Speed in the Oil Patch – Automation at the Wellhead looks like Cleantech

I had a chance to wander around the Offshore Technology Conference this week and chat about some of the technologies on display.

OTC is still heavily a mechanical engineer’s conference.  Despite the high tech nature of the industry, in large part vendors are not yet leading customers, and steel still rules the day in technology.

One of the areas that interests me is speed.  Speed to find, speed to drill, speed to produce.  In every industry, speed kills.  (In the good way). Speed with more data and more controllability? That changes the way we do business.  Efficiency, speed, better, safer, cleaner.  That’s where the oil & gas industry is headed.

Superior Energy Services (NYSE:SPN) one of the largest drilling and wellhead services companies, picked up one of the technology awards with CATS, the Complete Automated Technology System.  Neat stuff.  Basically, take a small workover rig that needs half a dozen or so people and a lot of manual labor, modularize components into a truly mobile ready to use package, add more robotic material handling, soup up the control system, cut down to half the people, and automate completions.

  • Cuts labor.  They’ve got 3 people where they had 6.
  • Improves safety, now on 3 rigs running for 8 months, zero loss time incidents.  I asked how many he’d have expected in that time – 6.
  • Controllability and knowledge management.  Once automated, we can turn to a statistical management, not a black art.
  • Speed.  The units themselves are small units, so a bit slower in use if I follow correctly.  But more controllability means more predictability.  And a ready- to-use design means faster up, faster down, higher percentage of time on.

Quote: we won’t be building any more conventional ones.  These are expensive day rates, but all fully utilized.


Baker Hughes (NYSE:BHI) picked up another one of the awards with a steerable drilling liner technology called SureTrak.  Basically, same directional steering and drilling system, within liner in place, packed with logging-while-drilling and measurement-while-drilling sensors, once done, unhook the liner, and just leave it there.  Brand new, done it 8 times now, with Shell and Statoil according to one of the sales managers.  Same as before, automate and integrate a process, allow you to solve different and more technical problems, and deliver speed, less time up and down.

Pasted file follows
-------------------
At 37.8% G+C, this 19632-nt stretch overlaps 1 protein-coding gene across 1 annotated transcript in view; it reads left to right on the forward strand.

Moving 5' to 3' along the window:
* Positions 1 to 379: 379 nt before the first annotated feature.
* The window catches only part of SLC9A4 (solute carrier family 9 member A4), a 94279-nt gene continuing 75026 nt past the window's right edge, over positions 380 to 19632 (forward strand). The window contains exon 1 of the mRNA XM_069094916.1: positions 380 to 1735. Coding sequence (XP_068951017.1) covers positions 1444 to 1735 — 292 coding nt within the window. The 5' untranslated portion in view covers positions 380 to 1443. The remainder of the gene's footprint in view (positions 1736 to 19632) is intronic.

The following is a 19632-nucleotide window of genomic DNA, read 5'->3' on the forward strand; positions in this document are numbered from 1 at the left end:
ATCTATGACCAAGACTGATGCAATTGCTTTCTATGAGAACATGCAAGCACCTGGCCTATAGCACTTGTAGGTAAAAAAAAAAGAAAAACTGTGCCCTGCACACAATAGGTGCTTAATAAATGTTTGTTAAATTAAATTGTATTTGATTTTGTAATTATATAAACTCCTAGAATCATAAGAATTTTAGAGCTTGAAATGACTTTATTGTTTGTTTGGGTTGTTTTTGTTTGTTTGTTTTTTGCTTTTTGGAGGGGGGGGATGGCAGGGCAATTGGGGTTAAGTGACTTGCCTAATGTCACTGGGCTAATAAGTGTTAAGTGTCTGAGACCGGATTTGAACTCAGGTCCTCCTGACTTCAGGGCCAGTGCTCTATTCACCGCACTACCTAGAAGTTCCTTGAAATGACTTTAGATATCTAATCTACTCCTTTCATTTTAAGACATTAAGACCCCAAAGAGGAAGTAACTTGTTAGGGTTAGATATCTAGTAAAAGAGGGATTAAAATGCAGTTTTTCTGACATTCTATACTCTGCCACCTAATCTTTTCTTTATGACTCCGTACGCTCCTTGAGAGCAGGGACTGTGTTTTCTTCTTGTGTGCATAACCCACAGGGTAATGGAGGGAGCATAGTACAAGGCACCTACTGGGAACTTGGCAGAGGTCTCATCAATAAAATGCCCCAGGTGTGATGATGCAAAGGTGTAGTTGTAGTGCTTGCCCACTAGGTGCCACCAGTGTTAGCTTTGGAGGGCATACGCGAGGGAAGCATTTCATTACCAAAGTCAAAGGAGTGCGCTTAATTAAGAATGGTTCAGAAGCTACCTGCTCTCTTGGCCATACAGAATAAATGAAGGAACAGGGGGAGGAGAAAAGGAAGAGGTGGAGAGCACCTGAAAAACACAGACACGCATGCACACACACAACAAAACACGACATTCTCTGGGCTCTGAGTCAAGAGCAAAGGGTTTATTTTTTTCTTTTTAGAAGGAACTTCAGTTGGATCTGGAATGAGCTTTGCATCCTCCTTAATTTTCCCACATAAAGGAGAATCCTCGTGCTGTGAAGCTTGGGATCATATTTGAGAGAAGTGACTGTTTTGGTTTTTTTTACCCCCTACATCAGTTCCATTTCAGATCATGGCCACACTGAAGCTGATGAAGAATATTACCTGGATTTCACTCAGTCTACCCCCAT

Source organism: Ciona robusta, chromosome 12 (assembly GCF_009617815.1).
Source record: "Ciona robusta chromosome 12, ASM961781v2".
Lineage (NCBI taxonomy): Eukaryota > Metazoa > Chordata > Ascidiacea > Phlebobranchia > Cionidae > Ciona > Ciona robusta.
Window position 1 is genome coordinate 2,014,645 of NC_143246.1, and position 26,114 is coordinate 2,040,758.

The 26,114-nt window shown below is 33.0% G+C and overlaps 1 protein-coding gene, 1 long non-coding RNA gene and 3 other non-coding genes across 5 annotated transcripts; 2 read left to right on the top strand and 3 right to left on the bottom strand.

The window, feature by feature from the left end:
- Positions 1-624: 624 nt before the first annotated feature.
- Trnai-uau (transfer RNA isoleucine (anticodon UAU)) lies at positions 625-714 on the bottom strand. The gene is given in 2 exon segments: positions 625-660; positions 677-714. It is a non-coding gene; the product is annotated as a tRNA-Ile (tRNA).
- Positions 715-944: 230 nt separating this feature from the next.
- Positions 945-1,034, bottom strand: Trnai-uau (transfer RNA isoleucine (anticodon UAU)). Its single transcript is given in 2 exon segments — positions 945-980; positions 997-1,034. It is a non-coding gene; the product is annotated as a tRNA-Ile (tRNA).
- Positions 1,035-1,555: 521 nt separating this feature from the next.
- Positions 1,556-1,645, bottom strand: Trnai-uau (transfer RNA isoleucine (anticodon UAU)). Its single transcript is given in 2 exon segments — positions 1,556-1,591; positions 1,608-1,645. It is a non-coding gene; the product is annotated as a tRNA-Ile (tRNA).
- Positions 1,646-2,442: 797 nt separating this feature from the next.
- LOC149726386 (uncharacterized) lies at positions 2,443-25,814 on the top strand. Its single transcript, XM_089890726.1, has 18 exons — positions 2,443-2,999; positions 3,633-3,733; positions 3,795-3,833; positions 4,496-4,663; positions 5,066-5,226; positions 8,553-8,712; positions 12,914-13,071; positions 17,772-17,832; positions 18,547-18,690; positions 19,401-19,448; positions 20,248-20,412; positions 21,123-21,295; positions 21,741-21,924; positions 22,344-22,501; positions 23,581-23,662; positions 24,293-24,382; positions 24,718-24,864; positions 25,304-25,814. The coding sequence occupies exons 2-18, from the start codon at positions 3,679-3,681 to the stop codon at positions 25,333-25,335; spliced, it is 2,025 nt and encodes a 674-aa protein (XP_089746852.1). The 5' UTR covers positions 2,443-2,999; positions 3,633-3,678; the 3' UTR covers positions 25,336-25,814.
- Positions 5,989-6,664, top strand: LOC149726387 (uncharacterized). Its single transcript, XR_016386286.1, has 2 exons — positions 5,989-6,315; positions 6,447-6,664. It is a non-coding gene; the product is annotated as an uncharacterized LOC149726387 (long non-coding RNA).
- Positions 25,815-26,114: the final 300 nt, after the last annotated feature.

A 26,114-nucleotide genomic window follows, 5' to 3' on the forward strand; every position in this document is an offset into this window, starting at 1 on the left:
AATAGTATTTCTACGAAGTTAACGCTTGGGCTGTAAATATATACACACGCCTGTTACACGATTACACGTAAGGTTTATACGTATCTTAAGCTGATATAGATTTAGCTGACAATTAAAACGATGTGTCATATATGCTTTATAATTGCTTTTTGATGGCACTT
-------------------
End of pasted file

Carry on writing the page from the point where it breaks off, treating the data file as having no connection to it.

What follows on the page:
Eventually, we will automate our industry and move it all the way to the information age.  REALLY automate it.  Until then, one step at a time.  That sounds odd from an industry that uses seismic and ROVs and supercomputers.  But one of the guys at the Weatherford booth said it best when asked about the digital oilfield – is anyone yet using all of your digital oilfield software the way you think it should be used?  Answer, no, it’s all still very silo’d.

Is the Avis / ZipCar Acquisition Green?

I am selling my little Honda in California, since I moved to Texas two years ago, I left a car in San Francisco to drive when I’m here.

So I’d been looking into getting car share.  Absolutely loving the concept, been trying to figure out if it is a better deal for me than renting when I come out.

So when Avis dropped half a billion dollars on ZipCar, I was pretty intrigued.  Which raised the question, does this count as a cleantech or green exit?

I mean, I’ve rejected the “IT services instead of flying argument” making web conferencing services a product green, something I used to get emails on from marketers all the time.

Zipcar’s a little like that.  Are fewer miles actually driven?  Less gas used?

How about fewer cars bought?  Is Zipcar actually replacing cars?  Or adding cars and increasing miles driven by bringing new drivers into the fleet, or making some time drivers into more of the time drivers and reducing public transit use?  I’m not sure that car rentals like Avis don’t increase the number of vehicles and maybe even miles per person in the US.

When does efficiency and better shared services instead of capital expenditures become green, and not just a good deal?